UK: The National Schools Radio Network is a newly launched initiative by The Vision Charity intended to introduce young people to radio as a means of developing media awareness, technological skills and self-confidence. While developed with the UK’s estimated 1.2m dyslexic, visually impaired and blind children as chief priority, the programme – which is already benefiting from the support of Sony and broadcast systems giant Arqiva – is open to all schools and pupils, writes David Davies.
Showcased at the House of Commons earlier this month by the Secretary of State for Children, Schools and Families, Ed Balls, with the assistance of Culture, Media and Sport minister James Purnell, the web-based initiative offers schools and colleges the opportunity to showcase their abilities on a level playing field through the production of radio programmes as a group activity in a classroom setting. Completed programmes will be uploaded onto web community platforms, with details of each production to be logged on the Schools Radio website (link below).
“Ideally we want the students to become quite ambitious with their productions and use multiple inputs, editing and some effects,” Vision Charity president Peter Thompson tells PSN-e. However, all programme-making methods are acceptable, “from one simple microphone into a PC, to the state-of-the-art audio studios in those schools and colleges fortunate enough to have them.”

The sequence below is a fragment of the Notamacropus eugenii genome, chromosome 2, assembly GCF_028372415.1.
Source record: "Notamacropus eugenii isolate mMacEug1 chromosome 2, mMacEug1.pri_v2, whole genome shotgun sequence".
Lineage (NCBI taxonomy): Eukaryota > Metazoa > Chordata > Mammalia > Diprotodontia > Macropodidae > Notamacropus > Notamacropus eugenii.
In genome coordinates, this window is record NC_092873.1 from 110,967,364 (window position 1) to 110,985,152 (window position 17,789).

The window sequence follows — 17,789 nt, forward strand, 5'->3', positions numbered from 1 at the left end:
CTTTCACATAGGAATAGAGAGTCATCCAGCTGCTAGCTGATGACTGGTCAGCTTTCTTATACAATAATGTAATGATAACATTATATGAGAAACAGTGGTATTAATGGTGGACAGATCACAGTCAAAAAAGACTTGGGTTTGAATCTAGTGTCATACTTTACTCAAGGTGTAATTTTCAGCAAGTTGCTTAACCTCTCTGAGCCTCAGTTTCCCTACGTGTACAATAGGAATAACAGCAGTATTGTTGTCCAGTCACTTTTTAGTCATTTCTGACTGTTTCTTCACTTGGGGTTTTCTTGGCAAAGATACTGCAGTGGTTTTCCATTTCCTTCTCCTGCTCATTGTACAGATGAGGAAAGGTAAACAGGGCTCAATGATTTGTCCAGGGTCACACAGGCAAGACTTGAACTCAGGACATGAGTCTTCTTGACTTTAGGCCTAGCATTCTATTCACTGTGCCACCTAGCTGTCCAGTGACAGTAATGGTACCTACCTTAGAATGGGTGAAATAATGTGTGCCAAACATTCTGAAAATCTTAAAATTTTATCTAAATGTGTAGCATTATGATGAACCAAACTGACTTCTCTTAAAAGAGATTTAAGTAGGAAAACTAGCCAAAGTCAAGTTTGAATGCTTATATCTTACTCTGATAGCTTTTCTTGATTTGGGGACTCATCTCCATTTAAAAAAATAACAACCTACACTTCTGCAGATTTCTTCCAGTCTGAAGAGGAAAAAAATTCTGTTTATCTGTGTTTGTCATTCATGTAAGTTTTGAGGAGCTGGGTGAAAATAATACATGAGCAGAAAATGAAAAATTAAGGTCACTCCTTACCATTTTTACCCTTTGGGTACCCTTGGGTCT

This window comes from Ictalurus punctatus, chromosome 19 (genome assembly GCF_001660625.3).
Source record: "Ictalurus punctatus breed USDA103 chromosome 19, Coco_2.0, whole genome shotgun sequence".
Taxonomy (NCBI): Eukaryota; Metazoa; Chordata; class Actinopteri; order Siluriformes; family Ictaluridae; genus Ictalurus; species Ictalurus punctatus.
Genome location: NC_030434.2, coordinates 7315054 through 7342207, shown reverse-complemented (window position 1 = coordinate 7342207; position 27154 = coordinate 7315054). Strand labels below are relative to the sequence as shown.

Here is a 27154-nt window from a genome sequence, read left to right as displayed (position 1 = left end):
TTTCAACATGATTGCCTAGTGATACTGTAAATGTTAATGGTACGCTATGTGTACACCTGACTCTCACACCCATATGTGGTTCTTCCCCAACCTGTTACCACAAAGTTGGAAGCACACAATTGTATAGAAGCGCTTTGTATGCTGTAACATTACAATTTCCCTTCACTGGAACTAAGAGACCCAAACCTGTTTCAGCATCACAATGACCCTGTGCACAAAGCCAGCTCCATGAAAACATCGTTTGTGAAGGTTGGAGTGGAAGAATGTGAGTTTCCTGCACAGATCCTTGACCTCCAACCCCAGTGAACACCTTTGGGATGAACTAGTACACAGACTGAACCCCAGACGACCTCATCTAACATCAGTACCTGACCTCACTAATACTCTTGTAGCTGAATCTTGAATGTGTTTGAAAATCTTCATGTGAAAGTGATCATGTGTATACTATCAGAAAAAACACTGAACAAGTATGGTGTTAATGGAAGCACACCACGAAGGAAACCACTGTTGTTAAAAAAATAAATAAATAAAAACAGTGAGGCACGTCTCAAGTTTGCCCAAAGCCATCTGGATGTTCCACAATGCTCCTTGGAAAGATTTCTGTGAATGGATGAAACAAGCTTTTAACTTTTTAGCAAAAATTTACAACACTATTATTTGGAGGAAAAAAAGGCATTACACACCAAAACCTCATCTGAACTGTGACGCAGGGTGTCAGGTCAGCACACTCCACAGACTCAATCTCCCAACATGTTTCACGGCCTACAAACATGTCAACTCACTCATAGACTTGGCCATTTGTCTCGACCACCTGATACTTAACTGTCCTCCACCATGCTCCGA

Whatever the set-up, the basic objective is universal. “The whole gambit is to create and use radio programmes as a means of developing media awareness, self-confidence and the ability to deliver,” says Thompson. “In particular, we’re looking for the older students – 16- to 18-year-olds – to really get stuck in. It might even lead to some form of employment somewhere in the audio industry_”
Schools Radio has already secured several well-known patrons (veteran broadcaster Nicholas Parsons and author Ken Follett) and is actively seeking more. Meanwhile, Thompson encourages PSN-e readers to join Sony and Arqiva in backing an ambitious programme that could ultimately reach far beyond the borders of the UK.
“We would be delighted to have the support of any or all audio professionals,” he confirms. “We are just a tiny charity with a big idea, and we need people to help us make it work.”